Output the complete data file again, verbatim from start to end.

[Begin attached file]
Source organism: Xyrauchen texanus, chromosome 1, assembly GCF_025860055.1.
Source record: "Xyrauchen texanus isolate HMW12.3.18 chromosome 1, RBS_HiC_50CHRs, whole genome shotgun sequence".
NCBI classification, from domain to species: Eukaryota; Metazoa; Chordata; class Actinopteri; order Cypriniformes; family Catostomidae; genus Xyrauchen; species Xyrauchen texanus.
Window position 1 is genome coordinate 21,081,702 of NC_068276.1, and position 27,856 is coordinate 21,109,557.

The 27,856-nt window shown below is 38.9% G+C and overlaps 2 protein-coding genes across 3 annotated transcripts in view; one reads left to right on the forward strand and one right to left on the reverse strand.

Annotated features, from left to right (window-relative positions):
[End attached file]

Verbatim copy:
Source organism: Xyrauchen texanus, chromosome 1, assembly GCF_025860055.1.
Source record: "Xyrauchen texanus isolate HMW12.3.18 chromosome 1, RBS_HiC_50CHRs, whole genome shotgun sequence".
NCBI classification, from domain to species: Eukaryota; Metazoa; Chordata; class Actinopteri; order Cypriniformes; family Catostomidae; genus Xyrauchen; species Xyrauchen texanus.
Window position 1 is genome coordinate 21,081,702 of NC_068276.1, and position 27,856 is coordinate 21,109,557.

The 27,856-nt window shown below is 38.9% G+C and overlaps 2 protein-coding genes across 3 annotated transcripts in view; one reads left to right on the forward strand and one right to left on the reverse strand.

Annotated features, from left to right (window-relative positions):